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Bird Flu Strikes Toombs County

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The U.S. Department of Agriculture (USDA) Animal and Plant Health Inspection Service (APHIS) has confirmed a case of highly pathogenic avian influenza (HPAI), also known as “bird flu,” in Toombs County.

The illness was discovered after a flock owner, who owns hundreds of exotic birds and feathered fowl, reported the death of several ducks within a small time frame. The owner also shared he had several members of the flock which were sick. Samples were taken from the animals on May 29, which tested positive for the presence of the virus.

According to the USDA APHIS, this avian flu seems to be limited to a single farm and has not been detected in any commercial poultry throughout the state. To protect the area from any further spread, around 350 fowl were euthanized, including several peacocks and other birds.

This outbreak of the sickness is the first recorded incident of bird flu in Georgia this year.

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The state veterinarian’s office began preparing for the possibility of the virus in February, when a highly contagious form of bird flu broke out in three other states. In an attempt to prevent the spread of this influenza in Georgia, the office ordered a halt to all exhibitions, shows, flea market/auction sales, and swaps and meets involving poultry and other feathered fowl to cease. This order remains in effect.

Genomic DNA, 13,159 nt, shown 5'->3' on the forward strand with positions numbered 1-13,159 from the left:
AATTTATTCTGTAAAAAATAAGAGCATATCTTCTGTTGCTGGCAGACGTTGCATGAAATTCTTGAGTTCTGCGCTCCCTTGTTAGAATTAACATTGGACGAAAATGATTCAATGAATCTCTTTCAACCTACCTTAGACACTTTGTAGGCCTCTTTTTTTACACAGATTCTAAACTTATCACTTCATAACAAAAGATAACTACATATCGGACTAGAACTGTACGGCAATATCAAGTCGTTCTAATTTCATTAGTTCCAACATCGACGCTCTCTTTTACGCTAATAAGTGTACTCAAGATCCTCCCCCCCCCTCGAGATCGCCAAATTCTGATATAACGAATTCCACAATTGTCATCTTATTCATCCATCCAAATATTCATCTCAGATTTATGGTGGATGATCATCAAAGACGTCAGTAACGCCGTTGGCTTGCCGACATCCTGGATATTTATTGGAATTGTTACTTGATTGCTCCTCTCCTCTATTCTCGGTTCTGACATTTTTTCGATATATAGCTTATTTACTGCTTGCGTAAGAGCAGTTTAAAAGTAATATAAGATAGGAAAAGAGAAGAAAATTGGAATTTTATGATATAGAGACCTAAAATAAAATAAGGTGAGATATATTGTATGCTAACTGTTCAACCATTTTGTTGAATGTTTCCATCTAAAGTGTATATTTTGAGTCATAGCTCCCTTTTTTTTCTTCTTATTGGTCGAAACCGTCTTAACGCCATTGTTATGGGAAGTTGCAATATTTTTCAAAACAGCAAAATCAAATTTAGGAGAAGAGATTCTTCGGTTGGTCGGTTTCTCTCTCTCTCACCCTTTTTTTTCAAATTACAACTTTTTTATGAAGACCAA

'Poultry is the top sector of our number 1 industry, agriculture, and we are committed to protecting the livelihoods of the many farm families that are dependent on it,' Georgia Commissioner of Agriculture Gary Black said Thursday. 'In order to successfully do that, it is imperative that we continue our efforts of extensive biosecurity.”

Bird flu does not pose a risk to the food supply, and no affected animals entered the food chain. The risk of human infection with avian influenza is very low. Poultry flock owners are encouraged to closely observe their birds and report a sudden increase in the number of sick birds or bird deaths to the Avian Influenza Hotline at 770-766-6850.

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